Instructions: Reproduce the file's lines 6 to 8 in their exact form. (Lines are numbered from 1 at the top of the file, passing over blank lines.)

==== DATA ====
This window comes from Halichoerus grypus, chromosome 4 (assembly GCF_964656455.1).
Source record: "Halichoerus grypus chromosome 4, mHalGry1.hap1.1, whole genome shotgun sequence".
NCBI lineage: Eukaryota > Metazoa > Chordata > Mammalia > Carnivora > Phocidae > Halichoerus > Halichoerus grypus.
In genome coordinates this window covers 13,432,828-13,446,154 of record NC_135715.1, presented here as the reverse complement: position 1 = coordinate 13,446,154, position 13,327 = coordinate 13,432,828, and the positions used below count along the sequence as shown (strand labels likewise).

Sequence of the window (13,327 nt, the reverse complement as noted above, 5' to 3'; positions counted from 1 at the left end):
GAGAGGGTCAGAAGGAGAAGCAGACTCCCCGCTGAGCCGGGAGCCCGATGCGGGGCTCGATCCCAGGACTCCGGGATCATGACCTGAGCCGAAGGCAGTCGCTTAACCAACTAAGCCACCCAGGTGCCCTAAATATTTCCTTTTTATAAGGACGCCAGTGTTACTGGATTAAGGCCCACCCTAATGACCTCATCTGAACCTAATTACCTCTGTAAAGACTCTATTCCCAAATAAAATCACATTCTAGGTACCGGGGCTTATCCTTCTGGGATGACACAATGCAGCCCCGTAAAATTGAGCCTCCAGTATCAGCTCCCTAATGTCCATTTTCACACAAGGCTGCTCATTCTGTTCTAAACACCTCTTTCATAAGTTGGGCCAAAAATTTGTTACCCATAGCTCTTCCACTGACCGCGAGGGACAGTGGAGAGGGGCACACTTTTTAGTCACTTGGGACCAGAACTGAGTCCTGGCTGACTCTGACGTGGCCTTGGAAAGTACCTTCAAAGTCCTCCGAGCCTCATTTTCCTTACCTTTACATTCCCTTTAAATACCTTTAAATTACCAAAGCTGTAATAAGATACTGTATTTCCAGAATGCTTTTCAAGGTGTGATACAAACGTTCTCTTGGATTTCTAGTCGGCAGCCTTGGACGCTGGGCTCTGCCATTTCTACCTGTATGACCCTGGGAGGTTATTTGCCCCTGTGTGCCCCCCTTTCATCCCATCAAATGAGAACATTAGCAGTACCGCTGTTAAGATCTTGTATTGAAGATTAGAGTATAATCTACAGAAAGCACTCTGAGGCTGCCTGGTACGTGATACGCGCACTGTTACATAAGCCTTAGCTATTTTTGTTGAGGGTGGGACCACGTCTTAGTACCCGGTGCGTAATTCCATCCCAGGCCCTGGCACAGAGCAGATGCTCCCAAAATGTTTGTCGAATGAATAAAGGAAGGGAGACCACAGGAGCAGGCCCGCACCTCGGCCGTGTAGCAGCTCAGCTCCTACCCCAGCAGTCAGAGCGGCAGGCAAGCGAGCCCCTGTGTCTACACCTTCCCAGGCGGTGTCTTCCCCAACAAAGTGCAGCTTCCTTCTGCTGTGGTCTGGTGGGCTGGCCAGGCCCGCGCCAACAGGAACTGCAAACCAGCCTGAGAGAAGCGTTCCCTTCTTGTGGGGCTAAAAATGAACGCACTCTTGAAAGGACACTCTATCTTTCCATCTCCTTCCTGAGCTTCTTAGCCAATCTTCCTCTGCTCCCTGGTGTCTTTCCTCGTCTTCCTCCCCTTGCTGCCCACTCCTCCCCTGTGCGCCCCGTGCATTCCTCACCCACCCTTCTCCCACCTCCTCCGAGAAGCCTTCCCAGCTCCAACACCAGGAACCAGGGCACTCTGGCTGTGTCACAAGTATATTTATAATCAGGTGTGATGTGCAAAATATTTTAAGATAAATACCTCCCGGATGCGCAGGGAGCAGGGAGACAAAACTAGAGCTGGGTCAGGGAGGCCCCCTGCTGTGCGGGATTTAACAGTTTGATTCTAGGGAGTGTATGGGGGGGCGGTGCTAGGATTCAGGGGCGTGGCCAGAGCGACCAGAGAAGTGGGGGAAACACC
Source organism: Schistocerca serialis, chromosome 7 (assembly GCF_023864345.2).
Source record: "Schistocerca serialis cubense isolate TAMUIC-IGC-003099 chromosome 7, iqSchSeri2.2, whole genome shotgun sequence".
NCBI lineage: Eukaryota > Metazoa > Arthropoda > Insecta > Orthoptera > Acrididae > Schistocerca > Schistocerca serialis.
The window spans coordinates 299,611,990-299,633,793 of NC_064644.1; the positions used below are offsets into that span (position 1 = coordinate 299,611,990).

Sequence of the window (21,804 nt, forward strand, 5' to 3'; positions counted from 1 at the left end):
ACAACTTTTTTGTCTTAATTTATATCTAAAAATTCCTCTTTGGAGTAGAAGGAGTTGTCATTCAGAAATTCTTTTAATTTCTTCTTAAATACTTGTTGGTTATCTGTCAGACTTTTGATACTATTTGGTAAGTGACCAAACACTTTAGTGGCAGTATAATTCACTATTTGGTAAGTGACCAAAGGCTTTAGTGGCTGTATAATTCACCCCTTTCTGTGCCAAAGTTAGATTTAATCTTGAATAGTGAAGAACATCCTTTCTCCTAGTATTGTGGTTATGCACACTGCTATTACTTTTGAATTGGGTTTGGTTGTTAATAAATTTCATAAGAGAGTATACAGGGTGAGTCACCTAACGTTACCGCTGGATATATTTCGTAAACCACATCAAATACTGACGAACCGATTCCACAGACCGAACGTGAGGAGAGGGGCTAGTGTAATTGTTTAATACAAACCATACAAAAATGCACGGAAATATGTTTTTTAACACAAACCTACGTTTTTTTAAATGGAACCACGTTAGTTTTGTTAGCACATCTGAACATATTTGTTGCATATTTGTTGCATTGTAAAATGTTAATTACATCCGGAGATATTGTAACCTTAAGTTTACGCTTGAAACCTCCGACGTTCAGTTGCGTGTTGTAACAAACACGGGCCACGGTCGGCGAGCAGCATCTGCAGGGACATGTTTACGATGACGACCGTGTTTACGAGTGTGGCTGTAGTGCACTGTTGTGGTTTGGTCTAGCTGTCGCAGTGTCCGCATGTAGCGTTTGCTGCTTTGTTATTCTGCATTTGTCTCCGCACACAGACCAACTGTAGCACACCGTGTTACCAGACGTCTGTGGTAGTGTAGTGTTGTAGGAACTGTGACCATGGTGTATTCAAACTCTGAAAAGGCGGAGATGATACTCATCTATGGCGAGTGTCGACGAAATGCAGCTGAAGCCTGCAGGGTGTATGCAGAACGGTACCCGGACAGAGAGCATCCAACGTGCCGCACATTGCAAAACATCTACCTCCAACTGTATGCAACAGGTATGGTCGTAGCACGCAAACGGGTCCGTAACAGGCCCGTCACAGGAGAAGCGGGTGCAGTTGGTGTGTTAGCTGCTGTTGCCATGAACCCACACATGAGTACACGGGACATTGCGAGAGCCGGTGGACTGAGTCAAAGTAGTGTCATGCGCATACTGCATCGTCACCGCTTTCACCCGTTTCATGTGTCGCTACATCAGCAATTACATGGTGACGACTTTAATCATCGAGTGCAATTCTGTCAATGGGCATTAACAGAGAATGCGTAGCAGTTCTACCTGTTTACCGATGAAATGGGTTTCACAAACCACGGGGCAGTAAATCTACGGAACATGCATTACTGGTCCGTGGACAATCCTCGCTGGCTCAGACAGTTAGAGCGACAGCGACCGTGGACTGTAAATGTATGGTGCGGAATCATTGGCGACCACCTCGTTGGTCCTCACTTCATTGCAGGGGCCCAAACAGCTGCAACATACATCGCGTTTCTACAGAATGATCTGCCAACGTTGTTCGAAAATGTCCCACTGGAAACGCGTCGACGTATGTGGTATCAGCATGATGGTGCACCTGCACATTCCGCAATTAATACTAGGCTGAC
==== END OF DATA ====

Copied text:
GAGAGGGTCAGAAGGAGAAGCAGACTCCCCGCTGAGCCGGGAGCCCGATGCGGGGCTCGATCCCAGGACTCCGGGATCATGACCTGAGCCGAAGGCAGTCGCTTAACCAACTAAGCCACCCAGGTGCCCTAAATATTTCCTTTTTATAAGGACGCCAGTGTTACTGGATTAAGGCCCACCCTAATGACCTCATCTGAACCTAATTACCTCTGTAAAGACTCTATTCCCAAATAAAATCACATTCTAGGTACCGGGGCTTATCCTTCTGGGATGACACAATGCAGCCCCGTAAAATTGAGCCTCCAGTATCAGCTCCCTAATGTCCATTTTCACACAAGGCTGCTCATTCTGTTCTAAACACCTCTTTCATAAGTTGGGCCAAAAATTTGTTACCCATAGCTCTTCCACTGACCGCGAGGGACAGTGGAGAGGGGCACACTTTTTAGTCACTTGGGACCAGAACTGAGTCCTGGCTGACTCTGACGTGGCCTTGGAAAGTACCTTCAAAGTCCTCCGAGCCTCATTTTCCTTACCTTTACATTCCCTTTAAATACCTTTAAATTACCAAAGCTGTAATAAGATACTGTATTTCCAGAATGCTTTTCAAGGTGTGATACAAACGTTCTCTTGGATTTCTAGTCGGCAGCCTTGGACGCTGGGCTCTGCCATTTCTACCTGTATGACCCTGGGAGGTTATTTGCCCCTGTGTGCCCCCCTTTCATCCCATCAAATGAGAACATTAGCAGTACCGCTGTTAAGATCTTGTATTGAAGATTAGAGTATAATCTACAGAAAGCACTCTGAGGCTGCCTGGTACGTGATACGCGCACTGTTACATAAGCCTTAGCTATTTTTGTTGAGGGTGGGACCACGTCTTAGTACCCGGTGCGTAATTCCATCCCAGGCCCTGGCACAGAGCAGATGCTCCCAAAATGTTTGTCGAATGAATAAAGGAAGGGAGACCACAGGAGCAGGCCCGCACCTCGGCCGTGTAGCAGCTCAGCTCCTACCCCAGCAGTCAGAGCGGCAGGCAAGCGAGCCCCTGTGTCTACACCTTCCCAGGCGGTGTCTTCCCCAACAAAGTGCAGCTTCCTTCTGCTGTGGTCTGGTGGGCTGGCCAGGCCCGCGCCAACAGGAACTGCAAACCAGCCTGAGAGAAGCGTTCCCTTCTTGTGGGGCTAAAAATGAACGCACTCTTGAAAGGACACTCTATCTTTCCATCTCCTTCCTGAGCTTCTTAGCCAATCTTCCTCTGCTCCCTGGTGTCTTTCCTCGTCTTCCTCCCCTTGCTGCCCACTCCTCCCCTGTGCGCCCCGTGCATTCCTCACCCACCCTTCTCCCACCTCCTCCGAGAAGCCTTCCCAGCTCCAACACCAGGAACCAGGGCACTCTGGCTGTGTCACAAGTATATTTATAATCAGGTGTGATGTGCAAAATATTTTAAGATAAATACCTCCCGGATGCGCAGGGAGCAGGGAGACAAAACTAGAGCTGGGTCAGGGAGGCCCCCTGCTGTGCGGGATTTAACAGTTTGATTCTAGGGAGTGTATGGGGGGGCGGTGCTAGGATTCAGGGGCGTGGCCAGAGCGACCAGAGAAGTGGGGGAAACACC
Source organism: Schistocerca serialis, chromosome 7 (assembly GCF_023864345.2).
Source record: "Schistocerca serialis cubense isolate TAMUIC-IGC-003099 chromosome 7, iqSchSeri2.2, whole genome shotgun sequence".